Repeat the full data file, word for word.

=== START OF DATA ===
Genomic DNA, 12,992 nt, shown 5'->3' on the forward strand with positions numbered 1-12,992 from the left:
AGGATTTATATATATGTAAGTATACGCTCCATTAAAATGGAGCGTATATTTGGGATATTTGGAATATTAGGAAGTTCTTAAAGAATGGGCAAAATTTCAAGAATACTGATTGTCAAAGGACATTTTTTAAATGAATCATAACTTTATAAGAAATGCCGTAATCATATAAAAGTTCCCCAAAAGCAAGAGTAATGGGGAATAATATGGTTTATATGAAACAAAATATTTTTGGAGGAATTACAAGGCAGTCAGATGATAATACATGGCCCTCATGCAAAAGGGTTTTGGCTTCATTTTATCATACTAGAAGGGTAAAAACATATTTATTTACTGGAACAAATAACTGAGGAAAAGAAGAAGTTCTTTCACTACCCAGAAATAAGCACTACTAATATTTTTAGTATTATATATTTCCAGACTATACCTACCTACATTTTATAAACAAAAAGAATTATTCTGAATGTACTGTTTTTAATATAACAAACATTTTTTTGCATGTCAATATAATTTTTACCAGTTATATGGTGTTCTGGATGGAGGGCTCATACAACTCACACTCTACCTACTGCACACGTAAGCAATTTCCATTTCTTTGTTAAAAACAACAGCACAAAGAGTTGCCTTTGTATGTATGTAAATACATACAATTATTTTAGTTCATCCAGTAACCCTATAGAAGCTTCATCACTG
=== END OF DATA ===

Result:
Genomic DNA, 12,992 nt, shown 5'->3' on the forward strand with positions numbered 1-12,992 from the left:
AGGATTTATATATATGTAAGTATACGCTCCATTAAAATGGAGCGTATATTTGGGATATTTGGAATATTAGGAAGTTCTTAAAGAATGGGCAAAATTTCAAGAATACTGATTGTCAAAGGACATTTTTTAAATGAATCATAACTTTATAAGAAATGCCGTAATCATATAAAAGTTCCCCAAAAGCAAGAGTAATGGGGAATAATATGGTTTATATGAAACAAAATATTTTTGGAGGAATTACAAGGCAGTCAGATGATAATACATGGCCCTCATGCAAAAGGGTTTTGGCTTCATTTTATCATACTAGAAGGGTAAAAACATATTTATTTACTGGAACAAATAACTGAGGAAAAGAAGAAGTTCTTTCACTACCCAGAAATAAGCACTACTAATATTTTTAGTATTATATATTTCCAGACTATACCTACCTACATTTTATAAACAAAAAGAATTATTCTGAATGTACTGTTTTTAATATAACAAACATTTTTTTGCATGTCAATATAATTTTTACCAGTTATATGGTGTTCTGGATGGAGGGCTCATACAACTCACACTCTACCTACTGCACACGTAAGCAATTTCCATTTCTTTGTTAAAAACAACAGCACAAAGAGTTGCCTTTGTATGTATGTAAATACATACAATTATTTTAGTTCATCCAGTAACCCTATAGAAGCTTCATCACTG